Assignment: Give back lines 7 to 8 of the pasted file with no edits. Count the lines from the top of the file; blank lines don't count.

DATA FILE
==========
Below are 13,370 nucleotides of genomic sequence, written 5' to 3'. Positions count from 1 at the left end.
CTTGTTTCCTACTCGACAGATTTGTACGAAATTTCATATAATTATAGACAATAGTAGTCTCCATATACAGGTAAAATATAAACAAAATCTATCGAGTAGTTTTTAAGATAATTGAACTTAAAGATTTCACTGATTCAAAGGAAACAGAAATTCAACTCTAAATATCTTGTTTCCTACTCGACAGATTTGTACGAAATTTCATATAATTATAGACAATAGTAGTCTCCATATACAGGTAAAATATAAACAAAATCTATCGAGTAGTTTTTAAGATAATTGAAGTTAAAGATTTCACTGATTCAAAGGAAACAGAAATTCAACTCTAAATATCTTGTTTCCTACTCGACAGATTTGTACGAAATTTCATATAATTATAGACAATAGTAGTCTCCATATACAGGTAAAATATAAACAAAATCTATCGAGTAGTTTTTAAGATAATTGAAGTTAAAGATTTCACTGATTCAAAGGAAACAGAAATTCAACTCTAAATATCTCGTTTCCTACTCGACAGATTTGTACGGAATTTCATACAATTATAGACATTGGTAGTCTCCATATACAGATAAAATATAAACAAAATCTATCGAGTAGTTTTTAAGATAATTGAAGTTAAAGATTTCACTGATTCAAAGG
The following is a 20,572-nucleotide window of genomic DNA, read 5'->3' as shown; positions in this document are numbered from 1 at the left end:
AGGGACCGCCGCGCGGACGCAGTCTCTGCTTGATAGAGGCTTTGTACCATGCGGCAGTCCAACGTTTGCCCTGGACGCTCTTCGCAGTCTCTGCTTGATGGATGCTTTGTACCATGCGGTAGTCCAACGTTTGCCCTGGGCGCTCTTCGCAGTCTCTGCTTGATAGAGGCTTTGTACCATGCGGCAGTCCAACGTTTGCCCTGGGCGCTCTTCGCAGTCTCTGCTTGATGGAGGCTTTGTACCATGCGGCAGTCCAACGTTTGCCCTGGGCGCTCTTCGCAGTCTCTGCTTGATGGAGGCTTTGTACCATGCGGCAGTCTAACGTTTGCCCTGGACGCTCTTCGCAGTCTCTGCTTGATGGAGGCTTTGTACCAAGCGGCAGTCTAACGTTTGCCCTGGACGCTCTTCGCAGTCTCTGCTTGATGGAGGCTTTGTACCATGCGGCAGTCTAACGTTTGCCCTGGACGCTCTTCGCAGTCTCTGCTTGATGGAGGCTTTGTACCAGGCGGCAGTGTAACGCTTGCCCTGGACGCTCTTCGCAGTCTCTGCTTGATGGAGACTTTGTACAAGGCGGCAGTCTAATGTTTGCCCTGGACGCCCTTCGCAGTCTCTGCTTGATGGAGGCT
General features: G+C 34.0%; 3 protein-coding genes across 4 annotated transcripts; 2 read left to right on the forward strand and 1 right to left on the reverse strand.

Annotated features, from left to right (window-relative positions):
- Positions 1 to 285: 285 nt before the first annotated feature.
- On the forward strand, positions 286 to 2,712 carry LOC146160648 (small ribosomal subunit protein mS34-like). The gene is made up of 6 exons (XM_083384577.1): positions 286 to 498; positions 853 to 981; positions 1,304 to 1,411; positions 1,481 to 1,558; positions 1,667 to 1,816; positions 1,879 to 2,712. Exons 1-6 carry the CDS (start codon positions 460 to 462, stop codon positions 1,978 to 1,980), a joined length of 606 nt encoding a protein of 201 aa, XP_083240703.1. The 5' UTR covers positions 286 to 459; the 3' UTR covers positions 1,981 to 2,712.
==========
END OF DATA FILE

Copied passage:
- Positions 1 to 285: 285 nt before the first annotated feature.
- On the forward strand, positions 286 to 2,712 carry LOC146160648 (small ribosomal subunit protein mS34-like). The gene is made up of 6 exons (XM_083384577.1): positions 286 to 498; positions 853 to 981; positions 1,304 to 1,411; positions 1,481 to 1,558; positions 1,667 to 1,816; positions 1,879 to 2,712. Exons 1-6 carry the CDS (start codon positions 460 to 462, stop codon positions 1,978 to 1,980), a joined length of 606 nt encoding a protein of 201 aa, XP_083240703.1. The 5' UTR covers positions 286 to 459; the 3' UTR covers positions 1,981 to 2,712.